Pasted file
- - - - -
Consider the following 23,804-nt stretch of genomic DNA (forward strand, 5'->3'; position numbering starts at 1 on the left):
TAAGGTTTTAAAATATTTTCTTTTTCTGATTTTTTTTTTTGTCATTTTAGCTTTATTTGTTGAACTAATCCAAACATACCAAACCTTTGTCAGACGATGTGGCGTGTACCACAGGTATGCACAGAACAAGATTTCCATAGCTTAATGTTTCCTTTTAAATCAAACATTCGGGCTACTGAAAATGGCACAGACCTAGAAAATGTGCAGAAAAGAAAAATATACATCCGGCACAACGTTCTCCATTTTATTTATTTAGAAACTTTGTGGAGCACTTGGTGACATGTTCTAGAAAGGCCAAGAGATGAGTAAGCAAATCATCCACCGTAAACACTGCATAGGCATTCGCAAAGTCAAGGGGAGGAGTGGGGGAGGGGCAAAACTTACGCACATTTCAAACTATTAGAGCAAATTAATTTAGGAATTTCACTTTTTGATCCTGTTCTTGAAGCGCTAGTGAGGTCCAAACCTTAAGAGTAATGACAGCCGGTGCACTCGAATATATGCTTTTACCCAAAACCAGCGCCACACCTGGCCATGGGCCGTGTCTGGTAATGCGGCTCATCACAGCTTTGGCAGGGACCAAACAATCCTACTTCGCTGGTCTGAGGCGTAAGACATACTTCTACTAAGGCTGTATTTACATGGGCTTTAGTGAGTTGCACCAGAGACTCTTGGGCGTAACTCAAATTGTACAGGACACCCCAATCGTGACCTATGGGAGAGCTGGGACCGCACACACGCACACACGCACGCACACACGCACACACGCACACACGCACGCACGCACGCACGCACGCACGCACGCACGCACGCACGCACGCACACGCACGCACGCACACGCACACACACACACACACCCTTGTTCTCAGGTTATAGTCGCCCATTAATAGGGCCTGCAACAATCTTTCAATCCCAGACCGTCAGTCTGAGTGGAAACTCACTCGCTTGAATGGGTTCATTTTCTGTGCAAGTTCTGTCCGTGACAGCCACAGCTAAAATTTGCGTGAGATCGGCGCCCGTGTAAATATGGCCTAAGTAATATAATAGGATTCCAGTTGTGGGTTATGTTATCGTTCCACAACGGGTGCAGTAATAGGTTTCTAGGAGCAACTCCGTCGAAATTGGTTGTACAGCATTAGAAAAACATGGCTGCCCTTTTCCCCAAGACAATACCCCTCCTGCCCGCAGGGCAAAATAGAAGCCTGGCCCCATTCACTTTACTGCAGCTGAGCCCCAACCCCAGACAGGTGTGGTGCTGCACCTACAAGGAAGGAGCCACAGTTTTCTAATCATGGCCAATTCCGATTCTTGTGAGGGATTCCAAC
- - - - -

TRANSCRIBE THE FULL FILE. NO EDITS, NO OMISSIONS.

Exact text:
Consider the following 23,804-nt stretch of genomic DNA (forward strand, 5'->3'; position numbering starts at 1 on the left):
TAAGGTTTTAAAATATTTTCTTTTTCTGATTTTTTTTTTTGTCATTTTAGCTTTATTTGTTGAACTAATCCAAACATACCAAACCTTTGTCAGACGATGTGGCGTGTACCACAGGTATGCACAGAACAAGATTTCCATAGCTTAATGTTTCCTTTTAAATCAAACATTCGGGCTACTGAAAATGGCACAGACCTAGAAAATGTGCAGAAAAGAAAAATATACATCCGGCACAACGTTCTCCATTTTATTTATTTAGAAACTTTGTGGAGCACTTGGTGACATGTTCTAGAAAGGCCAAGAGATGAGTAAGCAAATCATCCACCGTAAACACTGCATAGGCATTCGCAAAGTCAAGGGGAGGAGTGGGGGAGGGGCAAAACTTACGCACATTTCAAACTATTAGAGCAAATTAATTTAGGAATTTCACTTTTTGATCCTGTTCTTGAAGCGCTAGTGAGGTCCAAACCTTAAGAGTAATGACAGCCGGTGCACTCGAATATATGCTTTTACCCAAAACCAGCGCCACACCTGGCCATGGGCCGTGTCTGGTAATGCGGCTCATCACAGCTTTGGCAGGGACCAAACAATCCTACTTCGCTGGTCTGAGGCGTAAGACATACTTCTACTAAGGCTGTATTTACATGGGCTTTAGTGAGTTGCACCAGAGACTCTTGGGCGTAACTCAAATTGTACAGGACACCCCAATCGTGACCTATGGGAGAGCTGGGACCGCACACACGCACACACGCACGCACACACGCACACACGCACACACGCACGCACGCACGCACGCACGCACGCACGCACGCACGCACGCACGCACACGCACGCACGCACACGCACACACACACACACACCCTTGTTCTCAGGTTATAGTCGCCCATTAATAGGGCCTGCAACAATCTTTCAATCCCAGACCGTCAGTCTGAGTGGAAACTCACTCGCTTGAATGGGTTCATTTTCTGTGCAAGTTCTGTCCGTGACAGCCACAGCTAAAATTTGCGTGAGATCGGCGCCCGTGTAAATATGGCCTAAGTAATATAATAGGATTCCAGTTGTGGGTTATGTTATCGTTCCACAACGGGTGCAGTAATAGGTTTCTAGGAGCAACTCCGTCGAAATTGGTTGTACAGCATTAGAAAAACATGGCTGCCCTTTTCCCCAAGACAATACCCCTCCTGCCCGCAGGGCAAAATAGAAGCCTGGCCCCATTCACTTTACTGCAGCTGAGCCCCAACCCCAGACAGGTGTGGTGCTGCACCTACAAGGAAGGAGCCACAGTTTTCTAATCATGGCCAATTCCGATTCTTGTGAGGGATTCCAAC